Is CO Polar or Nonpolar?

Answer: CO is a polar molecule due to the large electronegativity difference between oxygen (3.44) and carbon (2.55) within the linear structure. Oxygen is left with a partial negative charge and carbon is left with a partial positive charge. 

Although the molecule is considered to be polar the necessary distribution of charge throughout the molecule does not match with the prediction. Since carbon is triple-bonded to oxygen, carbon requires a lone pair of electrons in order to complete its valence shell. When you therefore count the formal charges - carbon "possesses" five valence electrons and has a charge of -1. Conversely oxygen also "possesses" five valence electrons and has a charge of +1. This runs against the prediction made by electronegativity but this is a consequence of the necessary bonding structure. Therefore the polarity caused by electronegativity runs against distribution of charged electrons. As a result, the molecule shows a far weaker polar dipole. There are two consequences of this: 1.) carbon monoxide has a low melting and boiling point which are both near -200˚C and 2.) the structure is unstable and only lasts for short periods of time when it naturally appears in the atmosphere.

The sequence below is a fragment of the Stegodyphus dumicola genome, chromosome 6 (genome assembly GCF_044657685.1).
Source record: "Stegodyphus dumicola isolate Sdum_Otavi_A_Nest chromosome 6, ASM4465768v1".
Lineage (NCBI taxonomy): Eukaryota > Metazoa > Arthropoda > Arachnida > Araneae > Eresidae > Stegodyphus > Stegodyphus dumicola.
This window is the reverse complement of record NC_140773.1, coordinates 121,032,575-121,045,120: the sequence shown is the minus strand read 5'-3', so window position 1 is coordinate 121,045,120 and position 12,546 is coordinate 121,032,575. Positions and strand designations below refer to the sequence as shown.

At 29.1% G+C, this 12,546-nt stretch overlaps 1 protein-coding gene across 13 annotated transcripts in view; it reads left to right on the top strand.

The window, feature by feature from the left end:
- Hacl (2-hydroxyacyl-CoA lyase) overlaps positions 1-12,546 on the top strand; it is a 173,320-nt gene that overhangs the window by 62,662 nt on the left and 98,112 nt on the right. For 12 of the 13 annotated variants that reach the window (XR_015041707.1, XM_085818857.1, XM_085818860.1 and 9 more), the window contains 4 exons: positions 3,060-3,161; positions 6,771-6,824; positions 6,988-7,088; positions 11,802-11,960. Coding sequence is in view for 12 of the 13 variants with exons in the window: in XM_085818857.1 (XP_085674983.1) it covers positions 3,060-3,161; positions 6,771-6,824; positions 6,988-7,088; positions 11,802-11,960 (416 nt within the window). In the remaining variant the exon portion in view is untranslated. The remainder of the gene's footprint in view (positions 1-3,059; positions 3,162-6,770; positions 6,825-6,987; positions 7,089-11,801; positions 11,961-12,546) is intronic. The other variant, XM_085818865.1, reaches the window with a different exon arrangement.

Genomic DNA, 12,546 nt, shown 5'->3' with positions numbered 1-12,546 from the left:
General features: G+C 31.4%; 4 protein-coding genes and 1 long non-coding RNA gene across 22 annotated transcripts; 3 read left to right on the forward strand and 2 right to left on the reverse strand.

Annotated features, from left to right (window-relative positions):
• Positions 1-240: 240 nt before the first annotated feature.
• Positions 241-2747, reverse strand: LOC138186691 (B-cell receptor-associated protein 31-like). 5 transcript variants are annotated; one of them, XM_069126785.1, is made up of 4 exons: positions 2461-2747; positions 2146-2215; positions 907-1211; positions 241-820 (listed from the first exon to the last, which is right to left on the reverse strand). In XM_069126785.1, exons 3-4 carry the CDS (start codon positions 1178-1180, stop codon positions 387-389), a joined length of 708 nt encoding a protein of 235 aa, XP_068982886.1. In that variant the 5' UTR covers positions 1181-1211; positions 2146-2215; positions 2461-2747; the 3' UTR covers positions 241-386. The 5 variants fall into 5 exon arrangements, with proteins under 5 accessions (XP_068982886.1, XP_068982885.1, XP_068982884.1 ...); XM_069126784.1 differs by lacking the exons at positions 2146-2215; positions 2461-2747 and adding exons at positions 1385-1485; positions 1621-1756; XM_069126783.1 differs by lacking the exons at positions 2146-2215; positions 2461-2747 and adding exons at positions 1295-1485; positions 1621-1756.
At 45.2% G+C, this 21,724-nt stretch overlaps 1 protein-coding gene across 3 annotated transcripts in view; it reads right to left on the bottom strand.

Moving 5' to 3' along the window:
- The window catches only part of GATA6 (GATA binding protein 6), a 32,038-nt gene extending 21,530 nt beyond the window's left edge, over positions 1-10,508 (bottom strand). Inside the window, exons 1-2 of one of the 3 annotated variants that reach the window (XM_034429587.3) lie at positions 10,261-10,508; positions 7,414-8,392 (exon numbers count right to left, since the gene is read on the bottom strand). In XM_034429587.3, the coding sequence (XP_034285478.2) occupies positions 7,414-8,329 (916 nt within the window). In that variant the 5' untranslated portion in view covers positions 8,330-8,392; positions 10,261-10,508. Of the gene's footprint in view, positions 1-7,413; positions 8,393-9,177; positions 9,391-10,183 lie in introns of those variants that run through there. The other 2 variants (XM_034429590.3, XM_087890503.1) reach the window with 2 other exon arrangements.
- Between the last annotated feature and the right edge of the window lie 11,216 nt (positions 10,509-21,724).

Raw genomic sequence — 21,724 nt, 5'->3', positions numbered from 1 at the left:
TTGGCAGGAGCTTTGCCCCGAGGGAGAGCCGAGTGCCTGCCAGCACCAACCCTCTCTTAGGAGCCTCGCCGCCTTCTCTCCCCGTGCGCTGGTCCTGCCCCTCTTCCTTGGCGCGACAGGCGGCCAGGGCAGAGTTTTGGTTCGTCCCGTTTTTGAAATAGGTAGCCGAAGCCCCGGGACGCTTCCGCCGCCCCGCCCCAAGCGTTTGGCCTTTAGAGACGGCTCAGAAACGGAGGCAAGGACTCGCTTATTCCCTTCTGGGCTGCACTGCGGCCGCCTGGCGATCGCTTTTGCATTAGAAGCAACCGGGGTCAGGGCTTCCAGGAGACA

To learn more about the more stable yet related molecule Carbon Dioxide (CO2), feel free to check out the following articles regarding the polarity and the Lewis Dot Structure for CO2.

CO Ball and Stick Model
CO Ball and Stick Model. Created with Avogadro.
How is carbon monoxide (CO) utilized in the real world?

Although CO in quantities greater than 35 ppm is toxic since it disrupts normal hemoglobin function, carbon monoxide has been shown to play a role within the human body as a signaling molecule; for example, serving as a neurotransmitter or blood vessel relaxant. As a result of these properties, CO has been investigated in medical research studies as a possible anti-inflammatory agent. Carbon monoxide also finds use in chemical manufacturing and metallurgy (i.e. reducing metals from ores) due to its status as the simplest oxocarbon (i.e. the simplest combination of carbon and oxygen possible).